Archive for the ‘The McCovey’s’ Category

Werth, Strasburg Skin The Snakes

Saturday, September 28th, 2013


Stephen Strasburg pitched seven solid innings and Jayson Werth and Wilson Ramos each hit three run home runs, and the Washington Nationals easily downed the Arizona Diamondbacks at Chase Field on Friday night, 8-4. The victory capped the first of a three game series, with two games remaining in the Nats’ season.

Strasburg, who is one of the ERA leaders in the National League (at a snappy 3.00), notched only his eighth victory on the year, throwing 101 pitches, 63 of them for strikes. Strasburg was undoubtedly disappointed with his 2013 win total, but Nats’ manager Davey Johnson acknowledged that the young righty didn’t always enjoy good run support from his teammates.

“We didn’t score many runs for him,” Johnson confirmed following the victory. “A bunch of times, we didn’t score any runs, one run or two runs when he was starting. His numbers indicated he should have won 15 ballgames, at least. He was certainly consistent all year long.”

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Despite the 8-9 campaign, Strasburg is 3-0 in his last three starts. “I think physically I held up pretty well,” he said following last night’ victory. “I think one thing I learned is sometimes less is more. I like to work really hard and when you reach a point in September you’ve really got to back things off or it’s going to be counterproductive.”

The Nats powered Strasburg to victory on home runs from Jayson Werth and Wilson Ramos. The Werth home run came in the top of the fifth with Anthony Rendon and Jeff Kobernus on base, while the Ramos home run came in the top of the 8th with Bryce Harper and Ian Desmond on base.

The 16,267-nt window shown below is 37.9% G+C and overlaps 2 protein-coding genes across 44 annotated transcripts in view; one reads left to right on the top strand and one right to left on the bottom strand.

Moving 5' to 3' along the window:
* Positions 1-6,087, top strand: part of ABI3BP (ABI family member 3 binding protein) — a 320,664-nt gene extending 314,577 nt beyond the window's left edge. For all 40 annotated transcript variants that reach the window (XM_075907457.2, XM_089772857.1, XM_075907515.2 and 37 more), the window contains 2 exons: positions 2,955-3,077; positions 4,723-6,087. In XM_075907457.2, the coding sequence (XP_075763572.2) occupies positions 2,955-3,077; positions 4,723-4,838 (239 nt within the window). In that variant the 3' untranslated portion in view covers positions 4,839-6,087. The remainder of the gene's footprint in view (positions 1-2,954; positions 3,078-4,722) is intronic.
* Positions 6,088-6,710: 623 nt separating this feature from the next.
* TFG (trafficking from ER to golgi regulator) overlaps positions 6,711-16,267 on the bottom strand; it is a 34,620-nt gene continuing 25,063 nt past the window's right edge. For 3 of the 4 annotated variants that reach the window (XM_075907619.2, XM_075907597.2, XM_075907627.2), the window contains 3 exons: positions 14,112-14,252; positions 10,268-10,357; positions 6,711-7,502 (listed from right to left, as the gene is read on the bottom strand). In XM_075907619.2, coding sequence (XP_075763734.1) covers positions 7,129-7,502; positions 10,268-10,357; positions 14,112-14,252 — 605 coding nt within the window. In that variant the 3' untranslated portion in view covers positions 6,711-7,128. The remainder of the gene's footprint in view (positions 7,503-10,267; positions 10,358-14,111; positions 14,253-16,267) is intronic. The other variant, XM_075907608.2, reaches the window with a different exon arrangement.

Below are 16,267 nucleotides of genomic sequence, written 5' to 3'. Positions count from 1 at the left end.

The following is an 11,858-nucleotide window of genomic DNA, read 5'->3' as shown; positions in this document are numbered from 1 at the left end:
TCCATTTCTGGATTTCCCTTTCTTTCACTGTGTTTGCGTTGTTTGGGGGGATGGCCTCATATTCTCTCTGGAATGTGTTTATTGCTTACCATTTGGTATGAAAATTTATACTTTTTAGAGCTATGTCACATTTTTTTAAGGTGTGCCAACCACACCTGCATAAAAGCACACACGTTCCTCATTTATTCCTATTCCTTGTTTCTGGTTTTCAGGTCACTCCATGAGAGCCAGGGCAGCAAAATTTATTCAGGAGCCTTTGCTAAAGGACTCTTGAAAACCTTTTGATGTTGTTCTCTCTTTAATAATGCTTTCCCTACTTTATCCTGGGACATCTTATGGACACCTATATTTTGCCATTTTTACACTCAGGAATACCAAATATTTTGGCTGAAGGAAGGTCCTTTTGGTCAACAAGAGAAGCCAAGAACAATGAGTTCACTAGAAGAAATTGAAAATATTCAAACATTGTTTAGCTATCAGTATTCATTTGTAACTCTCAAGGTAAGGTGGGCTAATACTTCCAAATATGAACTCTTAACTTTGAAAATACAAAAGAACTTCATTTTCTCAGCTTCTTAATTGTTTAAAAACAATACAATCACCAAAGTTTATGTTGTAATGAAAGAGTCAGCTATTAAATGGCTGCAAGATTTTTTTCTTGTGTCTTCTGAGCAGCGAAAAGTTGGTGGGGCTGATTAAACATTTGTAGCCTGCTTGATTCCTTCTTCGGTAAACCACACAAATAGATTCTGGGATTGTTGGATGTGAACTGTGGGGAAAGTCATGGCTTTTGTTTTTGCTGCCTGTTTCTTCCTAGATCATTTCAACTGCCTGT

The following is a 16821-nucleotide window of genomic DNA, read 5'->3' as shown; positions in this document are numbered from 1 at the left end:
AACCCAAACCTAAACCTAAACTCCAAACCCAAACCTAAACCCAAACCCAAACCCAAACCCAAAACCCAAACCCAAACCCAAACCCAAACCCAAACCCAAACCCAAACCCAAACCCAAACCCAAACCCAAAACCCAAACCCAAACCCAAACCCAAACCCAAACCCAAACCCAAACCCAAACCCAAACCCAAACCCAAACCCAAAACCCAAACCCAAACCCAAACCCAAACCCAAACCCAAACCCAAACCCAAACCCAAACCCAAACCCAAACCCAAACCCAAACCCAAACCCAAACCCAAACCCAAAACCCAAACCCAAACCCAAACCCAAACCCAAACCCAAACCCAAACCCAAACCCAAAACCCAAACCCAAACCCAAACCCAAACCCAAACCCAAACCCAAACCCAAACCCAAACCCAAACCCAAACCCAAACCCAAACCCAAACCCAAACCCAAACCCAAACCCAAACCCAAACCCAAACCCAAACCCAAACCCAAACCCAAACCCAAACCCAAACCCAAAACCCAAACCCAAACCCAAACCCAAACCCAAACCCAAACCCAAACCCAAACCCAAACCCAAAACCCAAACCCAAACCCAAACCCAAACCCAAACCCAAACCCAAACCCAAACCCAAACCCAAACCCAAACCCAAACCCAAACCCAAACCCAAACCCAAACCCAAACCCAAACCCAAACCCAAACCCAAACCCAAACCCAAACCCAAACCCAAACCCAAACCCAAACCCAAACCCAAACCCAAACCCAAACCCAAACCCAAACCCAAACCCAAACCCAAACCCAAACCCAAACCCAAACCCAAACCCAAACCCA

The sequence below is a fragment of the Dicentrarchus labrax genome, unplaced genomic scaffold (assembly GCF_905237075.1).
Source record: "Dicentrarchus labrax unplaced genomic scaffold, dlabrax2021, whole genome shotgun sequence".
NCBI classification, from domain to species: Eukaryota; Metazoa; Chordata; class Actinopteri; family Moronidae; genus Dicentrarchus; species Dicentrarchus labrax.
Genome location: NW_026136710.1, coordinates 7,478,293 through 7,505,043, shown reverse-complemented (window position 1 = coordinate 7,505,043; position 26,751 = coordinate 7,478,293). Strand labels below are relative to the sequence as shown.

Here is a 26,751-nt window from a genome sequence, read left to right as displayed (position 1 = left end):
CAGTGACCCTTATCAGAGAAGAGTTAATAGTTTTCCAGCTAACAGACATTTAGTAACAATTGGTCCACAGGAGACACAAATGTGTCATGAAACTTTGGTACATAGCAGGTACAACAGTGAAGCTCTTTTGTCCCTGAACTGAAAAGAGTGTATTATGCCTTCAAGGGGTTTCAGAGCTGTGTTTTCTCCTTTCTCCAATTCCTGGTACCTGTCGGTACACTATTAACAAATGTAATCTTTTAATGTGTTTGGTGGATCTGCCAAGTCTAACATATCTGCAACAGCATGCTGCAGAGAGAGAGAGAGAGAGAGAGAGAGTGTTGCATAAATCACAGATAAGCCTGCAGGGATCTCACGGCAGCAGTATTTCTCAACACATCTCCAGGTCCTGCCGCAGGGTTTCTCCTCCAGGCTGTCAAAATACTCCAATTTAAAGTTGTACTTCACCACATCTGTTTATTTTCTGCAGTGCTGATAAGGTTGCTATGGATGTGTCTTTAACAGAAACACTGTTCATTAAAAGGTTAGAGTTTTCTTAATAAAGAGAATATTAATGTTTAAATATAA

The Math Gets Worse: Marlins Dominate The Nats

Saturday, September 7th, 2013


The nail in the Washington Nationals 2013 season may well have been hammered home in Miami on Friday night, as Jose Fernandez and the Miami Marlins spun a dominating 7-0 win, leaving the Nats eight games out of the last National League Wild Card slot with just 22 games to play.

“It’s not looking good, that’s for sure,” right fielder Jayson Werth said after the disheartening loss. “We’re in a spot now where we really can’t afford another loss. It puts you in a tough place, a bad place. You know, keep grinding. It’s not over until it’s over.”

The Marlins feasted off of Nationals’ pitching, victimizing Washington starter Dan Haren for six hits and five earned runs in just three complete innings. Haren suffered his 13th loss on just eight wins for 2013, which is not the kind of production the Nationals expected from their big off-season signing.

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“My stuff was average, and putting us in a three-nothing hole against a pitcher like that is a downer for the whole team,” Haren told reporters in the clubhouse in describing his performance. “I didn’t obviously start out the ideal way.”

Miami starter Fernandez, meanwhile, pitched a gem: the young righty, who is one of the few bright spots for last place Miami this year, gave up a single hit in seven complete inning while striking out nine Nationals. This was Fernandez’s eleventh win on the season, against just six losses.


Nats Give It Up In The 9th

Friday, August 16th, 2013